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“Sing Some More” – Tralala (Cannes Film Festival Review)

2 min read

Still Courtesy - SBS Productions

David Cuevas takes a look at ‘Tralala', as part of FilmHounds' ongoing Cannes Film Festival coverage.

Aux cables in beer glasses and dirty clothes rummaged upon his poorly-maintained studio floor. For Tralala, his world is but a lackadaisical fantasia. A musician equipped with a guitar and his own wits, the titular homeless hero finds himself in a few too many coincidences and fateful encounters in Arnaud Larrieu & Jean-Marie Larrieu latest surrealist endeavour. A starring an all-star cast of indie French darlings, Tralala's unexpected turn from alluring character study to a nonchalant and unconventional love triangle provides an inspired window into our protagonist's world of deception and camaraderie. 

Set in the holy town of Lourdes, where nuns peruse the local bodegas and priests casually drink in bars, the Larrieu Brothers infuse candid verisimilitude and the occasional dash of surrealism to great effect. For example, the Brothers utilise the current pandemic as a rich visual metaphor. Covered masks are a reactionary symbol for shrouded identity, directly contrasting Tralala's adaptation to the commonwealth of Lourdes and his eventual symbiosis with his “Pat” persona. Lourdes itself is also presented in a cloud of artifice, where sacred images are sold as religious paraphernalia in the form of snow-globes, mugs and even a branded banjo. Tralala's world is a place of deceit, as 's committed performance to the role provides pitch perfect vocals in various busking sequences. The singer from Montparnasse Station is no longer a man, but a reflection of his surroundings. A ghost of swan-sung memories and grief, adjacent to the collective remembrance of a forgotten friend.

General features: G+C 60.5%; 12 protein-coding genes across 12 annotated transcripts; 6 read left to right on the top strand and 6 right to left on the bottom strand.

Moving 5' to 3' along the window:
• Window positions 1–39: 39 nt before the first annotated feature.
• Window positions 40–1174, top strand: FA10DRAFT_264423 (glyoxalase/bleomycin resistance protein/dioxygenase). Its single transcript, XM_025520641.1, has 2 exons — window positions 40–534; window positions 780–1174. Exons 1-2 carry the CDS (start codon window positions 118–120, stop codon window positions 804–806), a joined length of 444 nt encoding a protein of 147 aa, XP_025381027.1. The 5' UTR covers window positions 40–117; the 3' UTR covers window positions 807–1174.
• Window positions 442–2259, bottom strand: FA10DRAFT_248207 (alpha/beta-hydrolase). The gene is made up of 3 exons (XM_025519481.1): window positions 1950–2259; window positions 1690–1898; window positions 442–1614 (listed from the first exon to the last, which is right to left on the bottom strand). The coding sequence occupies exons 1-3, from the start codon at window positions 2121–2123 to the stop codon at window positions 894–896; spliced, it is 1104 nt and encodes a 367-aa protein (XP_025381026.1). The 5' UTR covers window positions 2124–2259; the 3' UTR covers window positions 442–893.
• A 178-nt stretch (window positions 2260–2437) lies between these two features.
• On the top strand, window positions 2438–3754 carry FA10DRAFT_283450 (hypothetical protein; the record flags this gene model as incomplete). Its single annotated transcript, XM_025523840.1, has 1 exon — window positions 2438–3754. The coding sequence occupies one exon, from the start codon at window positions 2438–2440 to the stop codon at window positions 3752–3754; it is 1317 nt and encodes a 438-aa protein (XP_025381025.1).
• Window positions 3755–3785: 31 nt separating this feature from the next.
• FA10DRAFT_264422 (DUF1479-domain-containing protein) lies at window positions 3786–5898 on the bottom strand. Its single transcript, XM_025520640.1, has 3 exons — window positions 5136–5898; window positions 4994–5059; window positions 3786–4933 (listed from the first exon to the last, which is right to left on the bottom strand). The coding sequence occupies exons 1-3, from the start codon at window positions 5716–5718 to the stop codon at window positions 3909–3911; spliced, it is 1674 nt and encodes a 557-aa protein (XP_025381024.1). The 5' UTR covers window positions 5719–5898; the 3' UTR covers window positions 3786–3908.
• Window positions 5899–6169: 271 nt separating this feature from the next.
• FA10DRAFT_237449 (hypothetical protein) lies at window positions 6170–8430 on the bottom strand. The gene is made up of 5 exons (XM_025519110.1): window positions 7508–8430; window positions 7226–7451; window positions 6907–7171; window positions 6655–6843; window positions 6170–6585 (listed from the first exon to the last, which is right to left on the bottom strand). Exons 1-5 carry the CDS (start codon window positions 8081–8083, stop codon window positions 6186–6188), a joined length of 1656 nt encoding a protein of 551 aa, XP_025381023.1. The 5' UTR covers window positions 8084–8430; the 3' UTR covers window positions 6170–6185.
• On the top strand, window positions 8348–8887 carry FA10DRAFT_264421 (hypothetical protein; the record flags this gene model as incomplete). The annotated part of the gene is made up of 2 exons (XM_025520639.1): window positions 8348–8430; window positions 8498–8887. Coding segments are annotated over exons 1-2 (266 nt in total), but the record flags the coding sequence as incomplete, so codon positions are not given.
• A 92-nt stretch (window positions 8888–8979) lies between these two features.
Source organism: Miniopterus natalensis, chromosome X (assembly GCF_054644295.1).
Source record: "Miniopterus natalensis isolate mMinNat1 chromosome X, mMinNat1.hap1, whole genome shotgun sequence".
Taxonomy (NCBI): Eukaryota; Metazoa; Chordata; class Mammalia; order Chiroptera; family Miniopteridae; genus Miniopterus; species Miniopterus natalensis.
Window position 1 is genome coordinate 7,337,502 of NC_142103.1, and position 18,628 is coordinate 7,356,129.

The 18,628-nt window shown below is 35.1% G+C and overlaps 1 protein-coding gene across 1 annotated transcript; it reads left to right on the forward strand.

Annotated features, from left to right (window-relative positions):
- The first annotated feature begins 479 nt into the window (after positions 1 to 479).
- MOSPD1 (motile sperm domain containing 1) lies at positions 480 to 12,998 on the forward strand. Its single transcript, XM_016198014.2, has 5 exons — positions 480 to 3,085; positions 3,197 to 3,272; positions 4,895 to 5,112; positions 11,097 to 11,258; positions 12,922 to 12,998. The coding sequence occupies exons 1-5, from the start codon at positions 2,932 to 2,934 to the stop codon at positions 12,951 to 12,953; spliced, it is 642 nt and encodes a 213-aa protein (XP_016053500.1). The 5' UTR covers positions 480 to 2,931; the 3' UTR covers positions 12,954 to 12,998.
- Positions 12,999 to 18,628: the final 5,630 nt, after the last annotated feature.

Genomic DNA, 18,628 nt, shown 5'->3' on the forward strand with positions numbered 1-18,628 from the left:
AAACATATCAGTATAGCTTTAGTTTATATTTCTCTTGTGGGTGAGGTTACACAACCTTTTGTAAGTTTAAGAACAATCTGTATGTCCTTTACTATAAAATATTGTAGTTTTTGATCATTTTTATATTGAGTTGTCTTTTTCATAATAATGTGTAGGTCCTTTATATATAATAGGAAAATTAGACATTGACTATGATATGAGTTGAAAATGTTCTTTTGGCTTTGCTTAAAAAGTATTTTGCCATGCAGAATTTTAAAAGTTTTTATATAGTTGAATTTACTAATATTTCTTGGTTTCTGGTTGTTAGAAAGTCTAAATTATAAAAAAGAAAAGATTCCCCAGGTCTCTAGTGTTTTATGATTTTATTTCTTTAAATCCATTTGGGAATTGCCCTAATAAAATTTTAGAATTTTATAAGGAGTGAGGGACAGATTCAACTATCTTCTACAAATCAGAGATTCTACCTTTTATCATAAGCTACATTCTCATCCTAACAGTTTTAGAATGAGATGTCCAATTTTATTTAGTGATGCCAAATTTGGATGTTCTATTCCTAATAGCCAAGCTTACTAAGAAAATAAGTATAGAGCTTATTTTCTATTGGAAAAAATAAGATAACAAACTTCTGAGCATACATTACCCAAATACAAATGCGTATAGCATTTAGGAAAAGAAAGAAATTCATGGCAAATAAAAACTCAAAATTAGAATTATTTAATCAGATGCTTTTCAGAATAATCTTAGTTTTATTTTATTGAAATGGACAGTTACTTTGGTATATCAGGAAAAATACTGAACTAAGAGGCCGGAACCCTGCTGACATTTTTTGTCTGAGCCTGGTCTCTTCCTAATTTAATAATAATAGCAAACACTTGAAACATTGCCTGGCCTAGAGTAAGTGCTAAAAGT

Still Courtesy – SBS Productions

However, what brings Tralala's journey to a halt is the lack of enforcement of his surrounding dysphoria against the backdrop of familiar dynamics. There's far to much ambiguity and a lack of clarity in regards to the connected relationships and supplementary roles within Tralala's expedition of identity and self acceptance; where even 's upbeat performance as Climby —an eccentric beret-wearing music competitor to Amalric's titular protagonist— is diminished amidst the film's plodding semantics. 

What is left of Tralala's oddball pilgrimage is an empathetic lo-fi musical. Hosting a variety of questionable and forced musical segments dabbling in folk, pop, rap, and even disco; the loose narrative framework of the central symphonic melodrama compliments the Larrieu Brothers' witty screenwriting. An acquired taste for those expecting a scathing critique of the music industry or even a narrative that is more thematically complex than a small-town of errors; Tralala offers enough laughs and heart to warrant potential cult status and a dedicated fan base of Parisian musical enthusiasts.

Still Courtesy – SBS Productions
Tralala premiered at this year's Film Festival, as part of the Out of Competition – Midnight Screenings section. The film is currently seeking international distribution.

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